Weather and Fall Migration
October 12, 2015

Hoping to spot migrating birds? Watch the weather! In the fall, wind circulation patterns around highs and lows impact the movement of migratory birds. The ideal time for flying often occurs the day after a cold front passes—northerly winds, sinking temperatures, rising air pressure, and clearing skies are good migration conditions. On the West Coast, easterly winds can result in large migration events. Southern California's warm Santa Ana winds can produce large “fall-outs” of migratory birds along the coast, where thousands of birds congregate in a relatively small area. Stormy weather, overcast skies, and fog can also cause large fall-outs of migratory birds, which can make for good viewing opportunities.

Learn more about migratory birds and weather from eBird, and be on the lookout for migrants passing through your area. BirdCast provides three-day migration forecasts, as well as real-time migration maps using the US weather surveillance radar. Check out today's forecast, as well as what to expect over the next three days. Keen to test your (bird) brain? Try Audubon's Fall Migration Quiz!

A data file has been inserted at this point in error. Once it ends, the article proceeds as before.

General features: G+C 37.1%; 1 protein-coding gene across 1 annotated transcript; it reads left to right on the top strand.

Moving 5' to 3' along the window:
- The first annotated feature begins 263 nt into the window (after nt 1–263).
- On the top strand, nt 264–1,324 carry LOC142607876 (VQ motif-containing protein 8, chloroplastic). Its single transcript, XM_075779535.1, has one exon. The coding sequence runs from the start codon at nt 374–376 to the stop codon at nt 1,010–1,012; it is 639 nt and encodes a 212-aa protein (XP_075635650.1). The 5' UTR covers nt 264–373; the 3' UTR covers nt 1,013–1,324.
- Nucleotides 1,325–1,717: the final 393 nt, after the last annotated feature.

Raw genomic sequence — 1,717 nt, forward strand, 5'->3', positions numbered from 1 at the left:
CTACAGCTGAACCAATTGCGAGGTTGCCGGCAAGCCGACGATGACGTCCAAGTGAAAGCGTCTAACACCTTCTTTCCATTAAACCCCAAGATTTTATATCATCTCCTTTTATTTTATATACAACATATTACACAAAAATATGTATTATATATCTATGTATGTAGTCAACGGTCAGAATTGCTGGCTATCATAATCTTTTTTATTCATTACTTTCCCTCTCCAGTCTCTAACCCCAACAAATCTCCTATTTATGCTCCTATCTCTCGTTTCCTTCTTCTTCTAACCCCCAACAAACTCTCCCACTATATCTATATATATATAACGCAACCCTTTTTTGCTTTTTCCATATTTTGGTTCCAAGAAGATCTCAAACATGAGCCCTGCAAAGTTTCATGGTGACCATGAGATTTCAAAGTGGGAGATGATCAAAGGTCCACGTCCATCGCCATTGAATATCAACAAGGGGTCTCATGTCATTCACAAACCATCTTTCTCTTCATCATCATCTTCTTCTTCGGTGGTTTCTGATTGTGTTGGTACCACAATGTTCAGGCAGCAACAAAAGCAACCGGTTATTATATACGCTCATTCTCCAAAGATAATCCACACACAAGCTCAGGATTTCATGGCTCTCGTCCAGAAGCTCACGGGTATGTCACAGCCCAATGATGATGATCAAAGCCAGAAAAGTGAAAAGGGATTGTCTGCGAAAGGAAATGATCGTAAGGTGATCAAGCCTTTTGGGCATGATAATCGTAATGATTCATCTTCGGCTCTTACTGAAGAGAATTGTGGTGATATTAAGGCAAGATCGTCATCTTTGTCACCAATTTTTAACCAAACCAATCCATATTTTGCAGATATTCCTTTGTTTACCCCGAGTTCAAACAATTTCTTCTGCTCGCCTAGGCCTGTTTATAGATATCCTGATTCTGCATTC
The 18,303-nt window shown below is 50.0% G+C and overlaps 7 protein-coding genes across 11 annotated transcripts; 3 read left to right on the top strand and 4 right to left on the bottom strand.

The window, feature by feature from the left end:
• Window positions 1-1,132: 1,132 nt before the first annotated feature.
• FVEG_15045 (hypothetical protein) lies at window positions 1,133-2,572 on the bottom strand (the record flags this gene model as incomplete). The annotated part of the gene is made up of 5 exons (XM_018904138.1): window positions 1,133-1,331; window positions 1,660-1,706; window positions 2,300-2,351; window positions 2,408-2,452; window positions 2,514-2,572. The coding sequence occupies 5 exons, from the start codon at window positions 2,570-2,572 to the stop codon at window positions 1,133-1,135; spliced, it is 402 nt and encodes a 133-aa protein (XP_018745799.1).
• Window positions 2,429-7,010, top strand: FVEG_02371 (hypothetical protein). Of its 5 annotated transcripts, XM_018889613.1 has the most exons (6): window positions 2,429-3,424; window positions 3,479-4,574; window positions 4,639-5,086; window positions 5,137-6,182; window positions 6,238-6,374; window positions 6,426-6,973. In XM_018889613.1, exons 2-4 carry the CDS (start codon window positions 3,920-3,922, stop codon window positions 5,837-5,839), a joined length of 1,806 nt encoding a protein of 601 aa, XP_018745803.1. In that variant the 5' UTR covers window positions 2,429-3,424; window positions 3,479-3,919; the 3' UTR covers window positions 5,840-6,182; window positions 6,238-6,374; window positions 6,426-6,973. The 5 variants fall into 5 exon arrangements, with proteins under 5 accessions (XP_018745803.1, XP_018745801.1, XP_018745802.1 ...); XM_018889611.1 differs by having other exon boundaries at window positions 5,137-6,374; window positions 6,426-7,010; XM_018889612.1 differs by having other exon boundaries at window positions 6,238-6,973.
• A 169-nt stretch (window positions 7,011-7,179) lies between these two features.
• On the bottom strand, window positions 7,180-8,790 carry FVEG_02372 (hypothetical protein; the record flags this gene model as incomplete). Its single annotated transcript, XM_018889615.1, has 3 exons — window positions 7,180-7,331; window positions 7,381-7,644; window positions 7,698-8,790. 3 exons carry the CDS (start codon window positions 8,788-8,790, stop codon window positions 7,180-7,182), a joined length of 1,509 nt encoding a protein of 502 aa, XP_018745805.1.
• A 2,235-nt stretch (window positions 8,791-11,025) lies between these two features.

Spotting migrating flocks where you live? Record the birds you see and share your observations on eBird. Your observations become part of an international network generating data that can be used by educators, land managers, ornithologists, and conservation biologists. For more ideas about the best places to spot migratory birds, consult this list from Audubon



  • Cornell Lab of Ornithology and Audubon. 2011. “Understanding Birds and Weather: Fall Birding Basics.” Accessed October 1.
  • Lincoln, Frederick C., Steven R. Peterson, and John L. Zimmerman. 1998. Migration of birds. Washington: US Department of the Interior, US Fish and Wildlife Service.